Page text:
Wednesday, February 1, 2012

Member Profile: Andrew Muhammad

Andrew Muhammad
Senior Research Economist
USDA-Economic Research Service

AAEA Activities:
  • Quality of Communication Award Committee Chair, 2011
  • Quality of Communication Award Committee, 2009-2011
  • COSBAE Past Chair, 2010-2011
  • COSBAE Chair, 2009-2010
  • Selected Presentations Committee, International Trade Topic Leader, 2010
  • Selected Presentations Reviewer, 2003, 2007-2011
  • Undergraduate Paper Competition Judge, 2008
Andrew Muhammad is a Senior Research Economist in the International Demand and Trade Branch, Market and Trade Economics Division of the Economic Research Service, U.S. Department of Agriculture. He joined ERS in 2010. From 2000 to 2006, he was an Assistant and Associate Professor in the College of Business at Southern University in Baton Rouge, Louisiana, and from 2006-2009, he was an Assistant and Associate professor in the Department of Agricultural Economics at Mississippi State University.

Muhammad has written over 30 journal articles in demand analysis, international trade and policy, and applied time series analysis. His current work focuses on global demand for food and agriculture, impacts of trade on developing countries, and the effects of trade policy and liberalization on import demand and exporters. Muhammad currently leads the global demand project for ERS where the primary outputs are income and price elasticities of demand for broad consumption and food categories across 144 countries. Estimates have been widely used in economic models such as USDA’s Baseline model, the GTAP model, and the International Food Policy research Institute’s IMPACT model. For those interested in the final report, see "International Evidence on Food Consumption Patterns: An Update Using 2005 International Comparison Program Data" (ERS Technical Bulletin 1929, March 2011).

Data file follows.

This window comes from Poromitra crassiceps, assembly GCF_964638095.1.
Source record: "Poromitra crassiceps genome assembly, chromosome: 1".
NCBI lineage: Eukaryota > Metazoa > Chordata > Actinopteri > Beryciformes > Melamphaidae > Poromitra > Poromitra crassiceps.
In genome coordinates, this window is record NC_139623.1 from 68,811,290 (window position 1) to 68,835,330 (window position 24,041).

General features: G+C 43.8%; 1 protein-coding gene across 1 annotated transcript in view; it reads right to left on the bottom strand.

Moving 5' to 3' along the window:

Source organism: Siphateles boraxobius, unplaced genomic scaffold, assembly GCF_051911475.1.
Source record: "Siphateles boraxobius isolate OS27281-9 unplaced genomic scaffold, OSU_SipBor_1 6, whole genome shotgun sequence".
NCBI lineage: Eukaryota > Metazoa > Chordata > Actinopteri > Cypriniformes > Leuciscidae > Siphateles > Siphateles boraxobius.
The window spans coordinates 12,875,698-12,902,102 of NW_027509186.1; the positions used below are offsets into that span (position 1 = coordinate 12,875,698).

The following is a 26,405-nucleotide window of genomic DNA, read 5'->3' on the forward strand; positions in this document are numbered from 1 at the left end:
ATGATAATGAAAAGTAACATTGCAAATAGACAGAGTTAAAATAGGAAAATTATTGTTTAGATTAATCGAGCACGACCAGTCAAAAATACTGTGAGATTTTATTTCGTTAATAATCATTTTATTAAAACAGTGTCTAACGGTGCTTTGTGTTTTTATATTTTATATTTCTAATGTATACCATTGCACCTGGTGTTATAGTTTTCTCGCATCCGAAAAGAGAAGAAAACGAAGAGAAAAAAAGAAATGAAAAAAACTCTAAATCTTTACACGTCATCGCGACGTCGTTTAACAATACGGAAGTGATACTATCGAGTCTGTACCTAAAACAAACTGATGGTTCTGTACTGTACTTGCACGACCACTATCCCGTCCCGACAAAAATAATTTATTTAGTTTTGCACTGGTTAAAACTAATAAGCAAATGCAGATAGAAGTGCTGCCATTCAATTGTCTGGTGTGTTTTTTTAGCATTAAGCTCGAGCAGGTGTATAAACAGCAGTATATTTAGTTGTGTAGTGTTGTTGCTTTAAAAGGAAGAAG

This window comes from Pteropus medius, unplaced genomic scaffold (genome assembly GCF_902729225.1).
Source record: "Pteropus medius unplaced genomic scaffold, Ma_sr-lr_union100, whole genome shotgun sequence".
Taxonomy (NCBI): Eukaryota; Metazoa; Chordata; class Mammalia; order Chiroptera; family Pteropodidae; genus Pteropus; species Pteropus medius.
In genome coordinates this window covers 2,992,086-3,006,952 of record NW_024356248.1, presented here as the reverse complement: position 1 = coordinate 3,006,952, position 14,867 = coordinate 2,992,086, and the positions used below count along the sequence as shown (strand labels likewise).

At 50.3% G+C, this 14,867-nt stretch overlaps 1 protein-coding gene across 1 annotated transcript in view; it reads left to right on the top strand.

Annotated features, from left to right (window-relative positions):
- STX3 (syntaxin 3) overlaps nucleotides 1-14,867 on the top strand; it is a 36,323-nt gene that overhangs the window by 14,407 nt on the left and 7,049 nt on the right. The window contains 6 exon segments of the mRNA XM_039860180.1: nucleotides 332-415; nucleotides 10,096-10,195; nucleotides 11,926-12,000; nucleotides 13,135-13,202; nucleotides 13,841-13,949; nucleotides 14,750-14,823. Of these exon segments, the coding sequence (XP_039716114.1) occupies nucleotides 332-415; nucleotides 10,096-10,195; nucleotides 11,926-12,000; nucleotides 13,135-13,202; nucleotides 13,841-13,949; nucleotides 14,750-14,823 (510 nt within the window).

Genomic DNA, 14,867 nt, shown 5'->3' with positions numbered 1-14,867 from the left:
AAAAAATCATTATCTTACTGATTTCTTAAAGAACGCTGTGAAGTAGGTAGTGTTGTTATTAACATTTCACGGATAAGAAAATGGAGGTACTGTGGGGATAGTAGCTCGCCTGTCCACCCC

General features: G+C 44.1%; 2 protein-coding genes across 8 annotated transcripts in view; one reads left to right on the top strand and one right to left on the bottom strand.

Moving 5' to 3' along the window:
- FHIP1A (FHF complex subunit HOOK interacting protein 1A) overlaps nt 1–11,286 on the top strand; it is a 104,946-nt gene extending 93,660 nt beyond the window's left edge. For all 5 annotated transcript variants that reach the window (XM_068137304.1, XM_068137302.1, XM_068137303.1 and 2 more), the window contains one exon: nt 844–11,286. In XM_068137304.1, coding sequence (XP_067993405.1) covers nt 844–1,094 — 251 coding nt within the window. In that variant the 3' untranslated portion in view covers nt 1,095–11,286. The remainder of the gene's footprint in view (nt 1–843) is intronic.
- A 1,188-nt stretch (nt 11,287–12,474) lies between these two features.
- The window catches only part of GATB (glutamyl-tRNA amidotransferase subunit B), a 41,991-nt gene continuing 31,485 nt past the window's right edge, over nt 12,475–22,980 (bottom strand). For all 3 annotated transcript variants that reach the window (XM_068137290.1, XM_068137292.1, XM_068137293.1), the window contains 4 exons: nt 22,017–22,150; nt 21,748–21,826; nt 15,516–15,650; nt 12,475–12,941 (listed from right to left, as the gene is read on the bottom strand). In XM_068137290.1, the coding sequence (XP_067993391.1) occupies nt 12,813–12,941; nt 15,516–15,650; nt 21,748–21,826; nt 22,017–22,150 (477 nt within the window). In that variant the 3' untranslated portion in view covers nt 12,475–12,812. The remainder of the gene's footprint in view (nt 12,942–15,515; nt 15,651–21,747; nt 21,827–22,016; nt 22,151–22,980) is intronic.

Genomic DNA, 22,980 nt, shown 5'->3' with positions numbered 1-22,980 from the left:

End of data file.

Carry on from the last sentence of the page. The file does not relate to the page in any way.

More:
Muhammad is particularly interested in the factors that cause source-based biases in international trade. While past studies have appealed to Armington to explain this phenomenon in that the source diversification of imports is often attributed to product characteristics differing across exporting countries, source-based biases still occurs even when source differentiation is minimal or nonexistent. His most recent work examines how one such factor (foreign/import price risk) can lead to source-allocating behavior even when imports are homogeneous (forthcoming in the AJAE). Other more recent works include: the effects of the U.S. cotton program on competing exporters, how export taxes in Argentina affect soybean demand in China, and the effects of country of origin on U.S. salmon preferences.

Andrew received a PhD in Food and Resource Economics in 2000 from the University of Florida. His dissertation won the Food Distribution Research Society Outstanding PhD Dissertation Award and the Food and Resource Economics Department Outstanding PhD Dissertation Award. He also received an MS in Agricultural Economics from the University of Missouri in 1996, and a BS in Agribusiness from Southern University in 1993.

This post is part of an ongoing series of profiles of AAEA members. Have a suggestion for a future profile? Send them to

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